Don’t treat us like children on abuse, say disabled people


Disabled and older people have called on authorities to listen to the voices of victims of abuse and not treat them like children.
The comments came during a consultation on the government’s review of its No Secrets guidance on protecting “vulnerable” adults from abuse.
One key message from the disabled and older people who took part, according to the government report, was that safeguarding adults at risk of abuse should not come at the expense of choice, control and independence.
They said that decisions on safeguarding “should be taken by the individual concerned”, although they wanted help with “options, information and support”.
And they said that adults at risk “do not want to be treated like children” in a system “designed for children”.
Some professionals reported that they had made “good progress” and “built bridges” on delivering both safeguarding and personalisation of services.
About 12,000 people, including 3,000 members of the public, took part in the consultation.
Professional and voluntary organisations called for better leadership from central and local government, the NHS, the Care Quality Commission, the police and housing bodies.
A small majority of service-user organisations said they did not want new laws on safeguarding, although there was a majority in favour of this across all groups that took part in the consultation, despite concerns that this would “extend the government’s power over people’s lives in a dangerous way”.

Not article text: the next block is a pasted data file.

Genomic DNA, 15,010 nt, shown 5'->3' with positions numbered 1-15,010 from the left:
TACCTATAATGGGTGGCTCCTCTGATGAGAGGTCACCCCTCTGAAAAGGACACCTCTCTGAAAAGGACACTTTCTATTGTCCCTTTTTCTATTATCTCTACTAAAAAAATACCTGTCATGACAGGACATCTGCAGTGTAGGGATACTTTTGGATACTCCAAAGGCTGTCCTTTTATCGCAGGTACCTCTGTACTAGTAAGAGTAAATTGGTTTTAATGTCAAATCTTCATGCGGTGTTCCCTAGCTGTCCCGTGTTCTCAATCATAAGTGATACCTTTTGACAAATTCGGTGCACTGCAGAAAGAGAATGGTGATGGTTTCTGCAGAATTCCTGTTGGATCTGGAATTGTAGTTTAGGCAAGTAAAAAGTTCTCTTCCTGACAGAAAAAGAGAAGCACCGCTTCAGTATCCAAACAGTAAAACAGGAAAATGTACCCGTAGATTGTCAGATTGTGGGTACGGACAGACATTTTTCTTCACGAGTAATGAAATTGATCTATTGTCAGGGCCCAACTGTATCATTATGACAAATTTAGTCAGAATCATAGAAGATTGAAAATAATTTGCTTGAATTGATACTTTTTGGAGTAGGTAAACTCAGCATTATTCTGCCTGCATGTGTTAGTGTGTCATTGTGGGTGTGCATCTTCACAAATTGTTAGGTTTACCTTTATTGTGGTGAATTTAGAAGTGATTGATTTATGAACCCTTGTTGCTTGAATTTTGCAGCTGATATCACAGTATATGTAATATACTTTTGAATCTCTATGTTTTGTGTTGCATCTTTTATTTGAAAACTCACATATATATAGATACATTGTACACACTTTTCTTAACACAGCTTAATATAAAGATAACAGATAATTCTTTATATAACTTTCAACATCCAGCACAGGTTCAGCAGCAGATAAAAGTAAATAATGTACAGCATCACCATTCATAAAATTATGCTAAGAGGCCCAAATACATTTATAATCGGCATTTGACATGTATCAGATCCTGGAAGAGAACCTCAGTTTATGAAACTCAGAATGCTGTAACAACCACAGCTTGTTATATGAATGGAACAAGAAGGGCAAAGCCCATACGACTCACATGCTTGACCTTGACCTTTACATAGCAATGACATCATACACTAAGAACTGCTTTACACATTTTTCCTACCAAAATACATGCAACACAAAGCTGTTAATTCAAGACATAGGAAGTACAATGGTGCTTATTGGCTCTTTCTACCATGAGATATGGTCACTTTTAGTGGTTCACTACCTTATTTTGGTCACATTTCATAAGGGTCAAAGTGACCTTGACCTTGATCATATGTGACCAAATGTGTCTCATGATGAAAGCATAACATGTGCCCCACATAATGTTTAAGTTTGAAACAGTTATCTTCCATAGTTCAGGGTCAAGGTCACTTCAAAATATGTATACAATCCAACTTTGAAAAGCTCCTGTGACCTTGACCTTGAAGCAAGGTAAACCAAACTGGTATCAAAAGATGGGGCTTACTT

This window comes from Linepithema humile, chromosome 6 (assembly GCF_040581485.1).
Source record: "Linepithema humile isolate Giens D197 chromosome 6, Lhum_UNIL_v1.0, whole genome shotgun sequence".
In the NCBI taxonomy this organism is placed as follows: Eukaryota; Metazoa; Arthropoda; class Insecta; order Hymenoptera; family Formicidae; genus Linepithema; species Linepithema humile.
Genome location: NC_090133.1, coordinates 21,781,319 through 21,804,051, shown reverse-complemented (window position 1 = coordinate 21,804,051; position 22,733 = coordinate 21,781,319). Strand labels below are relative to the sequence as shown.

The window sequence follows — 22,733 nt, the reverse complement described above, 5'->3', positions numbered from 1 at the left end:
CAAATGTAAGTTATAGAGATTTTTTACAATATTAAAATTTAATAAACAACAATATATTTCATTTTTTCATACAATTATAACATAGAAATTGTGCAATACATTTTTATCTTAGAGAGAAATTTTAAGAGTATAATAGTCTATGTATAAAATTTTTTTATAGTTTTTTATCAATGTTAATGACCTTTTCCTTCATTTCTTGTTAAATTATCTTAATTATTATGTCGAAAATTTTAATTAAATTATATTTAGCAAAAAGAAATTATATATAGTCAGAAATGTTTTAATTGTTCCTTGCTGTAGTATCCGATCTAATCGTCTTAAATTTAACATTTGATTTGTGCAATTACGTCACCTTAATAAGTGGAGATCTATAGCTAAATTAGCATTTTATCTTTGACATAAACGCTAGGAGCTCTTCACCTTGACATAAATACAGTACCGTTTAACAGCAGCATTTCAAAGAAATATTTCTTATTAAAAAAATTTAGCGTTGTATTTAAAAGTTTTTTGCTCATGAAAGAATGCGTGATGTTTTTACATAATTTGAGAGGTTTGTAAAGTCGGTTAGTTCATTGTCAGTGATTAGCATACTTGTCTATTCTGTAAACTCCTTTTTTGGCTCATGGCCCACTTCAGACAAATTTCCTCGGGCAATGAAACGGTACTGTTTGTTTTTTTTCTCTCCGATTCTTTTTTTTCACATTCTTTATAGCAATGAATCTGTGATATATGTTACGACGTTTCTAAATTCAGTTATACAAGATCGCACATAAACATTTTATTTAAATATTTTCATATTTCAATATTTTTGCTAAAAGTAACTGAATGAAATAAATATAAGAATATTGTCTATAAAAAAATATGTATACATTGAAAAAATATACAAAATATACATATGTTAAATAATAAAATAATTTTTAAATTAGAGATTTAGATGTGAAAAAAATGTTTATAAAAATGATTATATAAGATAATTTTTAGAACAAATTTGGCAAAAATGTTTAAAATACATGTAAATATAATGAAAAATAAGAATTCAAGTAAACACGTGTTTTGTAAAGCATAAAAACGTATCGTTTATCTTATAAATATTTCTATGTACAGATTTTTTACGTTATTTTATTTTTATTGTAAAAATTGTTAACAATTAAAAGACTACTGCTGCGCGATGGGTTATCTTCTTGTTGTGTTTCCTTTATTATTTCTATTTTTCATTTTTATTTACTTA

There was some support from professionals and voluntary organisations for a controversial new power that would allow bodies such as the police to enter someone’s home if they suspected a “vulnerable adult” was being abused. A small majority of service-user organisations opposed such a power.
The police backed calls for new laws forcing agencies to cooperate, share information and report suspected abuse.
There were also calls for legislation to put local safeguarding adult boards on a statutory footing, to mirror children’s safeguarding boards.
Voluntary organisations working with disabled adults in the justice system called for offences against such people to be taken seriously and dealt with as crimes.
And nine in ten people who answered the question in the consultation wanted the use of the phrase “vulnerable adult” changed, to be replaced with a term such as “person at risk”.
The government said it wanted a system which was “empowering and person-centred, preventative and wide-ranging” and would publish its response to the consultation after examining the findings “in detail”.
20 July 2009